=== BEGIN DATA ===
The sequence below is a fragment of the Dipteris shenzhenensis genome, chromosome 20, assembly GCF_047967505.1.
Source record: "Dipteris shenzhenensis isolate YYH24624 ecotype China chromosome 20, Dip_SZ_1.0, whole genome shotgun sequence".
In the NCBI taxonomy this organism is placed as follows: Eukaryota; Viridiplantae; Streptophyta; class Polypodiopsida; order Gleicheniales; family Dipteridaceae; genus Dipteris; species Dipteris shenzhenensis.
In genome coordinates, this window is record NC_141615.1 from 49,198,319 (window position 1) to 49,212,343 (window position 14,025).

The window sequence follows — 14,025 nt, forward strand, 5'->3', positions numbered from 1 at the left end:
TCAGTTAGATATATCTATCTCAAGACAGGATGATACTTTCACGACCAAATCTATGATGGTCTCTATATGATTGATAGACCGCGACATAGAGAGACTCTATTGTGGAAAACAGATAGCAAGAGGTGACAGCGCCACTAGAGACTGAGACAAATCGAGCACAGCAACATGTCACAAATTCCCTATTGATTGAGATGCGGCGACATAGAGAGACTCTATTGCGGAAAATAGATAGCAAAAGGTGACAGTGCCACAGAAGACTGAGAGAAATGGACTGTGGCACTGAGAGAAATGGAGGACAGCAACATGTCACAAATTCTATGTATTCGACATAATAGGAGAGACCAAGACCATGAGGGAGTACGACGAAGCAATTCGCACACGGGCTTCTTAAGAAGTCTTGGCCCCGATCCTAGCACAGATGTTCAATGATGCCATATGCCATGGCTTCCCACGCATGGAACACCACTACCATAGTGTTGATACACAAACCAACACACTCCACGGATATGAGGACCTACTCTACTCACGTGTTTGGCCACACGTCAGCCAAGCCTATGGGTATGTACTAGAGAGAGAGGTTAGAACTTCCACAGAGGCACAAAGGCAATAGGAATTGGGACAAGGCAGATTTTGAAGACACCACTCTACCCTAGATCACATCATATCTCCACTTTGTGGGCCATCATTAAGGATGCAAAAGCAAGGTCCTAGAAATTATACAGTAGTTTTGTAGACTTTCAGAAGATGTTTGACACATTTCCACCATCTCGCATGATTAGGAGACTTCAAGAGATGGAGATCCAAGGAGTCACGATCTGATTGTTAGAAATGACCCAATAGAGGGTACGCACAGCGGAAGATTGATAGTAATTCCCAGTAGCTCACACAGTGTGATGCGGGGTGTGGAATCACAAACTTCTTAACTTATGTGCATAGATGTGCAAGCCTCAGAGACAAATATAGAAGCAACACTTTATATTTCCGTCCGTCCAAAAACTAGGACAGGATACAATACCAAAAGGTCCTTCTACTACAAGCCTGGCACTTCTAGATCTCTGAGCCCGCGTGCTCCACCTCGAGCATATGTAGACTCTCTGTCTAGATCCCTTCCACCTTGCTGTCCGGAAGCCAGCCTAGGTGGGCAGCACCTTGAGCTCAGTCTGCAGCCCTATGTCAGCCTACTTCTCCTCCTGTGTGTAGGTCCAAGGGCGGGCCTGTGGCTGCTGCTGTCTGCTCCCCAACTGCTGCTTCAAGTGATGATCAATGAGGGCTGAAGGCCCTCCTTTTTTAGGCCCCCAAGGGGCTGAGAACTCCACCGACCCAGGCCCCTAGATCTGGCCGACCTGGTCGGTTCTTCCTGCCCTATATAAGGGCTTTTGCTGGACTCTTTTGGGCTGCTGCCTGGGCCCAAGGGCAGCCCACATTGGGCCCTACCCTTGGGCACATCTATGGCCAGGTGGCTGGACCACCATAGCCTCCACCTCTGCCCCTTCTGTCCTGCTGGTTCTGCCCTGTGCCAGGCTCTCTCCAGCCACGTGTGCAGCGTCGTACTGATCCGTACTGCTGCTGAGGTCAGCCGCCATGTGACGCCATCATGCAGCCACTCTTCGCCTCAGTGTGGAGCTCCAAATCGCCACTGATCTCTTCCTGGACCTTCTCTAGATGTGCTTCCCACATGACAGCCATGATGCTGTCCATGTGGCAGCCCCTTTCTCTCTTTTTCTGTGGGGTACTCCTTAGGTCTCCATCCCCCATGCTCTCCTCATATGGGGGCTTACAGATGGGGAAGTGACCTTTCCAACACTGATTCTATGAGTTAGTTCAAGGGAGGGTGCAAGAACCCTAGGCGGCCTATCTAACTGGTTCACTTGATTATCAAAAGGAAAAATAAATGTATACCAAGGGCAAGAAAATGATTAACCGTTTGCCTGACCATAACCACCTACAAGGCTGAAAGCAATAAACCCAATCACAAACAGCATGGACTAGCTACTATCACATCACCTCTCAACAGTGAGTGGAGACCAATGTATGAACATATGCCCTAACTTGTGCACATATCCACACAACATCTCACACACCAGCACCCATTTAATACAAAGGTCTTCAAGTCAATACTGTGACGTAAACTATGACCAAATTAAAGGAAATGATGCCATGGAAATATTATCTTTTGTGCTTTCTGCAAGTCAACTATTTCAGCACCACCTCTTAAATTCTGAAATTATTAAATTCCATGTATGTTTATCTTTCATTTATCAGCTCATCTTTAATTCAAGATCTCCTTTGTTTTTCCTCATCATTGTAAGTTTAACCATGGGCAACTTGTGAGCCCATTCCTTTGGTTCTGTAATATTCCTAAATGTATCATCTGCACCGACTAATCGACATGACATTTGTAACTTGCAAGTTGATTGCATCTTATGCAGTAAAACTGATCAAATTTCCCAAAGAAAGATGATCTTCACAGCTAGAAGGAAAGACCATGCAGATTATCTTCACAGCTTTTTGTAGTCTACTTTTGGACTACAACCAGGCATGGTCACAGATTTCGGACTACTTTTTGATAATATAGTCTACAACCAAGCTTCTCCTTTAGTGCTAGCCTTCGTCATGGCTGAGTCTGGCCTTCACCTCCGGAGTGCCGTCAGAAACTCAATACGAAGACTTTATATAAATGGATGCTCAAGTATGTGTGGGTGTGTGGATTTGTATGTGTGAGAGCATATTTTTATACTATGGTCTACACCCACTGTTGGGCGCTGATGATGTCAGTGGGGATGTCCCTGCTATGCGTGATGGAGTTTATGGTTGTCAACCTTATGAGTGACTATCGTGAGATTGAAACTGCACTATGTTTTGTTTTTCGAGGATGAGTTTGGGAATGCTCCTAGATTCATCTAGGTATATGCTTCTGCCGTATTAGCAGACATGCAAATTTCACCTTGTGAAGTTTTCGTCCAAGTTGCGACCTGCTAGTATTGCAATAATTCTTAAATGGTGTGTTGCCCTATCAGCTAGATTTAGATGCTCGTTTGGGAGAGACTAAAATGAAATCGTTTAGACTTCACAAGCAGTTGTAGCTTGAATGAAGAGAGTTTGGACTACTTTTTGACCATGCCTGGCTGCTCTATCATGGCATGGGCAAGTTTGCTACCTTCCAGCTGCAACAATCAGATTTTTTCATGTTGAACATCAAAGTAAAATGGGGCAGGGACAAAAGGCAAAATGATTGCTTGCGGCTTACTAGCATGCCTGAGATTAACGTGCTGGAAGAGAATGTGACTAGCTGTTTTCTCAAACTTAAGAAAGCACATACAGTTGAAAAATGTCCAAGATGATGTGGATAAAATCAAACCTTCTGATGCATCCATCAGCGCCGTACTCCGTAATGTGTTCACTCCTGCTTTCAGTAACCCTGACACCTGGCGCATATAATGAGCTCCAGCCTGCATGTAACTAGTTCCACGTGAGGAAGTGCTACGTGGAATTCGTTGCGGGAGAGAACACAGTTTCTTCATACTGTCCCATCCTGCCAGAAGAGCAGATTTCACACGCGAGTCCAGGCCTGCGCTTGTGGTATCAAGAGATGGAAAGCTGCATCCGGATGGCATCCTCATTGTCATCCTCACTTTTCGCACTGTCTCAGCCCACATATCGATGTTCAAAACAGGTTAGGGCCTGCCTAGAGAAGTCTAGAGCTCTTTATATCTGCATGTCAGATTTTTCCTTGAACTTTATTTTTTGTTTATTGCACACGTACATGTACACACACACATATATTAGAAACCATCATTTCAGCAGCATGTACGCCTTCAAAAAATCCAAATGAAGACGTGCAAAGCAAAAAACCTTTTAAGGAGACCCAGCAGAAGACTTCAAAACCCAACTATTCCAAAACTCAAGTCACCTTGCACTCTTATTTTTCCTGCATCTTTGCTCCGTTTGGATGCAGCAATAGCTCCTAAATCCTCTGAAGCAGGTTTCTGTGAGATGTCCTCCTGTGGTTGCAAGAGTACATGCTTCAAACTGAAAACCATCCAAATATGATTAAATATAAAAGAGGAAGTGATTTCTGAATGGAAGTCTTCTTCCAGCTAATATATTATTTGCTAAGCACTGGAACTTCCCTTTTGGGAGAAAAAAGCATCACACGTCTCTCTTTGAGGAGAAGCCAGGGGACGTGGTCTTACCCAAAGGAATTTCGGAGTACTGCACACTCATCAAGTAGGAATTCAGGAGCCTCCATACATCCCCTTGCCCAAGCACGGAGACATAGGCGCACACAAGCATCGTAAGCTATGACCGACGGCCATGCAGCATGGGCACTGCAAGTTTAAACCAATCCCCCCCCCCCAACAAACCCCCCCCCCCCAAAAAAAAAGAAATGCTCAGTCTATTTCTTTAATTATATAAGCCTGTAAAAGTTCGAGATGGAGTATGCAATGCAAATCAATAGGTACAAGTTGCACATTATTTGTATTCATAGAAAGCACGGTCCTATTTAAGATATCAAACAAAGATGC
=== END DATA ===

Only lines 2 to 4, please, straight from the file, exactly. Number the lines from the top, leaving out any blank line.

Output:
Source record: "Dipteris shenzhenensis isolate YYH24624 ecotype China chromosome 20, Dip_SZ_1.0, whole genome shotgun sequence".
In the NCBI taxonomy this organism is placed as follows: Eukaryota; Viridiplantae; Streptophyta; class Polypodiopsida; order Gleicheniales; family Dipteridaceae; genus Dipteris; species Dipteris shenzhenensis.
In genome coordinates, this window is record NC_141615.1 from 49,198,319 (window position 1) to 49,212,343 (window position 14,025).